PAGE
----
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How to Buy a Used Piano

©2016 Matthew Grossman

Caveat Emptor: “The principle that a person who buys something is responsible for making sure that it is in good condition, works properly, etc.”

There ARE a few good used pianos on the market, however, one should keep the principle stated above top of mind when you are searching for a used piano.

Pianos are made of wood, felt, cloth, cast iron, and metal wire. The wood and iron frame of a piano must bear nearly 20 tons (40,000 lbs.) of tension from its approximately 200 metal wire “strings”. Pianos exposed to frequent wide-ranging humidity fluctuations can deteriorate rapidly. As humidity levels in the air rise and fall the piano’s wood parts expand and contract. Repeated cycles of high to low levels of humidity will eventually cause deformities resulting in critical damage to a piano. The soundboard will lose its crown or worse; separate and crack. Similarly, joints come apart, bridges crack, tuning pins become loose, action parts warp, and action centers malfunction.

As a piano is played the action parts wear down from impact and friction. The dynamic properties of the hammers deteriorate due to age and wear causing a loss of tone. The springs in the action weaken. The metal strings lose their elasticity over time from being stretched to 80% of their breaking point. Similarly, the copper-wound bass strings lose their resonating properties as the windings collect dust and dirt, and oxidize.

Then there is the question of design and materials. Over the years, piano manufacturers have experimented with different designs and materials; many were failures. Defective plastic parts were largely responsible for a top Philadelphia-based piano company going bankrupt in the 1950’s, one of the icons of the American piano industry lost its prominence and eventually went bankrupt when it re-engineered its pianos solely for faster production in the 1960’s, and defective aluminum parts were a factor in a major Korean piano manufacturer’s demise in the 1990’s.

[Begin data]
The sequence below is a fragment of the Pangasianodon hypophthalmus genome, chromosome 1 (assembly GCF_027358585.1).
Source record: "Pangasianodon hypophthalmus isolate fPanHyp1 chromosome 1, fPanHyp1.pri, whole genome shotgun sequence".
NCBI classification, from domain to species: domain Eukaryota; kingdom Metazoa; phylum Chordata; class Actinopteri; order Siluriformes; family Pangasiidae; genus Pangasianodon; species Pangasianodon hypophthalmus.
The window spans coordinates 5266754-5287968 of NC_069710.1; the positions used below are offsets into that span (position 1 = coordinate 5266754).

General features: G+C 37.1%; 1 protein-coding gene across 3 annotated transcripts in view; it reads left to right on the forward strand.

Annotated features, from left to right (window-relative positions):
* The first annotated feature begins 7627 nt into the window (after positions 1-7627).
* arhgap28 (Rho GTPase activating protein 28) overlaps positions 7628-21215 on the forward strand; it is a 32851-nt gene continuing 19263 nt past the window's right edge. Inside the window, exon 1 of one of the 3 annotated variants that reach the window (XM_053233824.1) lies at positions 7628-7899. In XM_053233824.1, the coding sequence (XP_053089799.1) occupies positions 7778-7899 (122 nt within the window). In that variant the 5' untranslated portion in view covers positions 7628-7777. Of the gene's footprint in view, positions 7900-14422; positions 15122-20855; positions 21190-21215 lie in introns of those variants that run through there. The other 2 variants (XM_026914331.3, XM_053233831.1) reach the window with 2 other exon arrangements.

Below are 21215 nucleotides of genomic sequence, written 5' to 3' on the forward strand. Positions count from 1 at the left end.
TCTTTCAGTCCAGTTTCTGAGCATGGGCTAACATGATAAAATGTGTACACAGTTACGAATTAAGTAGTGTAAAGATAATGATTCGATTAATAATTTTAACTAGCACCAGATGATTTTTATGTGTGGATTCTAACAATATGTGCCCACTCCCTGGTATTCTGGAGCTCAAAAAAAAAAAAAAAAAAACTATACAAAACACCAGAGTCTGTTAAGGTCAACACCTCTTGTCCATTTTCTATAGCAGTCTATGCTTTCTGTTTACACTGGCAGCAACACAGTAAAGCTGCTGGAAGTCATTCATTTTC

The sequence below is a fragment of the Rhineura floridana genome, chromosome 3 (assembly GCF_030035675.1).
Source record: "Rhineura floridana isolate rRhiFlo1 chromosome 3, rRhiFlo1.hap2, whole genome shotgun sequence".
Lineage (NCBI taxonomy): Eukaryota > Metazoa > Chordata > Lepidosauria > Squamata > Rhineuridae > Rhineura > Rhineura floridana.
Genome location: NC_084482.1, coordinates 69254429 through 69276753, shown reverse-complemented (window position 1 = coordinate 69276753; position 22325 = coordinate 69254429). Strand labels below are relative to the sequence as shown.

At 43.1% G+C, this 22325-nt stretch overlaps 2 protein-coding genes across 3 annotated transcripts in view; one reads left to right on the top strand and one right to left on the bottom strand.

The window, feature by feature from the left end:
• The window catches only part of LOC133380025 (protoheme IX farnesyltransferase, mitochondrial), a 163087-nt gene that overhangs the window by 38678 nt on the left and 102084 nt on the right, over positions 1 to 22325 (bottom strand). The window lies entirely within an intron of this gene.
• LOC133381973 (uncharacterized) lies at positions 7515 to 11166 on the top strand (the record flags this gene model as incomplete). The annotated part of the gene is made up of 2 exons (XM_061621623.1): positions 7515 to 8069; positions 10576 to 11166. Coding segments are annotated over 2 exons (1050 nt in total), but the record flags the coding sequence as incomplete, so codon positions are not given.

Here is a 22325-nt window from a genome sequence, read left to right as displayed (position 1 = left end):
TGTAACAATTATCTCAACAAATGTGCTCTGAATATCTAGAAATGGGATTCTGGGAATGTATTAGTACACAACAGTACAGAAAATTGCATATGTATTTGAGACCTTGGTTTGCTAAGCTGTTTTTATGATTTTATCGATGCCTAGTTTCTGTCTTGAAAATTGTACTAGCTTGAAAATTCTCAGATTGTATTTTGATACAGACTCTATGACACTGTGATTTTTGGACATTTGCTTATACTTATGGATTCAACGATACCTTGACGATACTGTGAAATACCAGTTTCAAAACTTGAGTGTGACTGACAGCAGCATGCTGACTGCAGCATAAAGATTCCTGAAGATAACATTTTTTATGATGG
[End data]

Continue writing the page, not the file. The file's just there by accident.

Typically, when purchasing a used piano, the buyer is responsible for moving it, tuning it, and making any needed repairs. These costs usually start at around $500 and can exceed several thousand dollars to restore the piano’s tone and put it into good playing condition; if indeed that is at all possible or practical. The cost of the repairs could surpass the piano’s value. And often, after spending the money to repair it, a used piano still may not possess a good quality sound or action due to its original construction. Pianos that are not a joy to hear and play are a deterrent to practicing and playing, no matter your level of skill or ability.

When a used piano comes into The Piano Shop, it is carefully inspected by our technicians. The make, model, and age is determined, and in general, most pianos over 25 years old will not make it to our showroom floor. The exceptions are Steinway pianos.

Steinway pianos are designed and built to hold their value. For example, take a Steinway grand that sold in 1920 for about $1400. In today’s market, that same piano, if it were properly maintained with genuine Steinway parts, would be priced at about $30,000.

You can be sure that any pre-owned piano you find at The Piano Shop is what we judge to be a good value, thoroughly inspected and adjusted to give you a satisfactory piano experience and a long usable and serviceable life.

We invite you to make an appointment to stop by The Piano Shop for a crash course in “How to Buy a Used Piano”. Give us 30 minutes of your time and we will walk you through the steps of how to evaluate a used piano. If you find one for sale privately we will be happy to check it out for you before you buy.

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